The passion Randall brought to farming is now directed at helping her neighbors to recover some of the loss via EFRP. She started by lobbying FSA’s county committee to approve the necessity for it.
“I’ve worked on it since January. It’s gone to Washington with the request for EFRP funding. It’s been approved at that level, but no money has been allocated yet. Because it’s a cost-share program, you have to spend the money first and then get reimbursed by the government,” she said. “And, since this program has never been implemented it’s taking some time to administrate. Now that the program has emerged as a given entity, the county director has thrown himself into making this program workable.”
Randall will get money to clean up and restore her woods. However, the oak woodland she stewarded for decades will take over 50 years to come back. Randall will not live to see the result of her efforts to save her forest.
To recover her produce operation, Randall leveraged relationships. Members of her community-supported agriculture (CSA) program supported her through the tornado, and Kings Hill farm donated produce to help her through to the end of the season. Friends created a GoFundMe page that raised about $4,500. The funds helped her clean and replant and enabled her to finish the season. Neighbors bartered with Randall: organic hay in exchange for a new metal roof on her house. Seeing how depressing the landscape damage was in front of the house, they donated a day to give the landscaping a facelift. “It was a spirit lift as well,” she said.
Randall reported a strong 2016 CSA sign-up. At the time of this writing, she was managing to supply the CSA, despite the fact that she still hadn’t been able to replace her hoop house, shed and small equipment. “If I can make it through this year, I’ll have to reassess what needs to be done next,” Randall said.
In 1999, Vicki Westerhoff took over her family’s 20-acre farm in St. Anne, Illinois, and established a farming partnership called Genesis Growers, Inc. By 2015, Genesis Growers was a 65-acre certified organic farm with sales at farmers markets, wholesale to restaurants and a CSA. Westerhoff was growing approximately 350 varieties of herbs and vegetables, until a six-week deluge in June and July 2015 flooded her fields and destroyed her crops.
“We dug ditches to drain the water repeatedly,” Westerhoff said. “But rains kept falling. I would get the water drained off and we would have another deluge. It rained several inches at a time and in close enough proximity that we never really dried out. The final flood ran like white water rapids across my land. At that point, any crop that had managed to survive was wiped away.”
Westerhoff altered her cropping scheme and tried field leveling to facilitate drainage after the flood in 2015. “Next year I am going to do more work in this area and will implement a raised bed system. Since I have very light soil, I have not felt the need to use raised beds, but when the rains come unbidden they would help,” she said.
The deluges of 2015 ended in late July. Westerhoff started re-planting fast-growing baby greens and root vegetables on July 28. With a lot of hard work and diligence (and the delayed onset of cold weather) Westerhoff and her team managed to harvest a decent crop, which she sold over the winter months. “Farming is a tough business with low profit margins, so a disaster can cause incredible problems,” Westerhoff said. “So far this year we have made it, but (we) are by no means in good shape financially. It would be a struggle no matter what, but we began having continual rains in July this year that have damaged many crops. I am back to having to replant in hopes of a good winter season to tide us over.”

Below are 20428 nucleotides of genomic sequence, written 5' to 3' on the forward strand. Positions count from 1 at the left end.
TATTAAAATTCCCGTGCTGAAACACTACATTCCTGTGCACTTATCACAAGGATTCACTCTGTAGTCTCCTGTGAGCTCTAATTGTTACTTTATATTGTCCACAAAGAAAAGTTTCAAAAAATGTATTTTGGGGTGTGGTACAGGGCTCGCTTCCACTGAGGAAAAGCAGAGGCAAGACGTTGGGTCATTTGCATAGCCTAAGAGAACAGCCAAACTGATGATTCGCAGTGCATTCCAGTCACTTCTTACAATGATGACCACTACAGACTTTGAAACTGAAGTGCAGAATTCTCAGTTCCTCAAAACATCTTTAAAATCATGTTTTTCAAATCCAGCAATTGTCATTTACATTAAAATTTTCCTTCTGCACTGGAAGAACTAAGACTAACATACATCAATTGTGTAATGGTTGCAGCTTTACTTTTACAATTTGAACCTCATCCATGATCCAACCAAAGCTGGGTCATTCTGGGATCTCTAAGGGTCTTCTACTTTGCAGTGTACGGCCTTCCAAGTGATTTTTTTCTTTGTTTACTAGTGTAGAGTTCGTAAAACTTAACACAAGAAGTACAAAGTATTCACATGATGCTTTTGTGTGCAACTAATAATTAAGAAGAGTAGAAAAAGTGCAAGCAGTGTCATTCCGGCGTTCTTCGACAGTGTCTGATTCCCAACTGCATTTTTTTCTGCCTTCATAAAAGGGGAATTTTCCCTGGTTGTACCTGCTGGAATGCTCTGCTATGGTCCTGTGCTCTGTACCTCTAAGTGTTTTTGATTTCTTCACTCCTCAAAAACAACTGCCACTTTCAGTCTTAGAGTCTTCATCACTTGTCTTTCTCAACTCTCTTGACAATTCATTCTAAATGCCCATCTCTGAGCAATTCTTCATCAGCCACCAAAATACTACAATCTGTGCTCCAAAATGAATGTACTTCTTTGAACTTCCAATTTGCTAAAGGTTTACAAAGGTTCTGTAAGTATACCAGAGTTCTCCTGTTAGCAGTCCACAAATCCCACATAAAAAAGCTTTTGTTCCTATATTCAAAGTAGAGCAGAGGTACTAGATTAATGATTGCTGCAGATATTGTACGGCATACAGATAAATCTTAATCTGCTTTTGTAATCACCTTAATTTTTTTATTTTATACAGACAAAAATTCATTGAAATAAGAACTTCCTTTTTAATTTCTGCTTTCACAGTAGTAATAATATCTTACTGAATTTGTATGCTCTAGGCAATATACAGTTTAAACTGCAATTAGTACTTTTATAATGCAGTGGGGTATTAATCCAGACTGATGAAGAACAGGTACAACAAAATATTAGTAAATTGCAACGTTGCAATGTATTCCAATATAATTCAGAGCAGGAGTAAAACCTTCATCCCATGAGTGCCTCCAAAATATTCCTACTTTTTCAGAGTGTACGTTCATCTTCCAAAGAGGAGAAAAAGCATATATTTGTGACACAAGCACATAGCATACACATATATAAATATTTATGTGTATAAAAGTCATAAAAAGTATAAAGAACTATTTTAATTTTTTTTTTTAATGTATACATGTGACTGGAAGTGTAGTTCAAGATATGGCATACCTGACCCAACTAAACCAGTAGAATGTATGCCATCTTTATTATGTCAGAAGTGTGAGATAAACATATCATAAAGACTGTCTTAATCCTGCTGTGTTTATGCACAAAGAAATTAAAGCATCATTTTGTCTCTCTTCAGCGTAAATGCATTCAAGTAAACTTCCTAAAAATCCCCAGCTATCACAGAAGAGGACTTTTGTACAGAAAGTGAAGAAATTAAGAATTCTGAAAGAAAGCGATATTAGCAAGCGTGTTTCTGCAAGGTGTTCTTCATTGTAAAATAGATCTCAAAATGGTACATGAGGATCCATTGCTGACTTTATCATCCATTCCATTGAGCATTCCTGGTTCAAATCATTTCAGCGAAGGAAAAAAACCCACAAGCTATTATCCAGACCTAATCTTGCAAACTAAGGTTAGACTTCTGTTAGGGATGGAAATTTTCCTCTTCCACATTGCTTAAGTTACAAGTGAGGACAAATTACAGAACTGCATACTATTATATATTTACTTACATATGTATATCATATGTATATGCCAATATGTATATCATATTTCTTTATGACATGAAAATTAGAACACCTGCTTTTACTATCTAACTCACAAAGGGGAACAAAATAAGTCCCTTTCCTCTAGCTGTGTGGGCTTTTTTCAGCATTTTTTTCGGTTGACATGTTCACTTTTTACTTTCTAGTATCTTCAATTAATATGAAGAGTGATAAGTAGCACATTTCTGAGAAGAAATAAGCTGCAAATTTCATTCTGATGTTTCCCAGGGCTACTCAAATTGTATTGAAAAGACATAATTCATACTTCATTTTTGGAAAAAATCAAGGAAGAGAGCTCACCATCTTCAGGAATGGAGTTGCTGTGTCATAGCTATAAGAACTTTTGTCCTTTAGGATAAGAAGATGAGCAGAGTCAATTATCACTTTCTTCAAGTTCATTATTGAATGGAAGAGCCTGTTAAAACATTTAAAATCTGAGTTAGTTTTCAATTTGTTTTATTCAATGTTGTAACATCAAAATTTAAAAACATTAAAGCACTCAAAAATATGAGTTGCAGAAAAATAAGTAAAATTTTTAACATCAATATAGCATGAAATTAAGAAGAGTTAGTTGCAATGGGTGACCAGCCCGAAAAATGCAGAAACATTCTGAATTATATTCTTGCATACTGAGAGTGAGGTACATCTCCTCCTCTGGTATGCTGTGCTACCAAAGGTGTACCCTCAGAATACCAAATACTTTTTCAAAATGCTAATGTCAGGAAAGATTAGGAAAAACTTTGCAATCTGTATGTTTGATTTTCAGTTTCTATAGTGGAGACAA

Westerhoff described herself as a fortunate farmer who received help from loyal customers. “From the beginning I decided I did not want to be a nameless, faceless farmer. The fact that I know so many of my customers is the reason I am still able to farm and I thank them all with all my being.”
Read more: Crop Insurance and Peace of Mind
When disaster hits
Responding to a life-altering disaster requires the ability to think quickly and spring to action and the willingness to reach out for help and find resources you may not have known existed. When an event occurs that brings you to your knees, perhaps the most important tool for survival is adaptability – a willingness to learn from the experience, to learn from others and to envision a new modus operandi for yourself and your operation.
Ana Otto, of Arizona Farm Bureau, advises farmers to have cash reserves and a good relationship with their local loan officer. Farmers lacking cash reserves and sufficient credit can turn to various aid programs. In 2014 and 2015, the California Certified Organic Farmers (CCOF) Foundation provided $33,000 in assistance to organic operations from 18 states, including Willow Ridge Organic Farm and Genesis Growers, Inc. In addition to CCOF’s $500 Bricmont Hardship Assistance Award, Randall received a Farm Aid grant for $500, to be used for household (not business) expenses.
Farming organizations are another valuable resource to turn to in times of distress. “When natural disasters occur, Farm Bureau can help lobby state and federal officials for disaster relief if it is slow in coming,” Otto said.
In addition, a national community of farmers and ranchers within Farm Bureau provides financial and other assistance when disaster strikes. In August of this year, after floods in Louisiana caused an estimated $100 million-plus in crop losses during harvest time, American Farm Bureau reached out to Louisiana Farm Bureau to offer assistance.
Relationships with suppliers, crop specialists, extension agents, etc. are another key to getting back on track after disaster strikes.
Burtness, Randall, Rogers and Westerhoff recovered from the disasters that befell their farms, but their operations will be forever changed – in some cases, for the better; in other cases, it’s too soon to tell. Burtness took the simplest approach: changing focus. Randall received assistance from friends, neighbors and private and public funding programs. Until her farm is cleaned up and safe again, she can only grow a fraction of the produce she once did. The Rogers found learning to be their salvation. Westerhoff reached out for information and accepted help from the supportive community she had spent 17 years cultivating. What can you do if faced with a disaster?
Read more: Natural Disaster Preparedness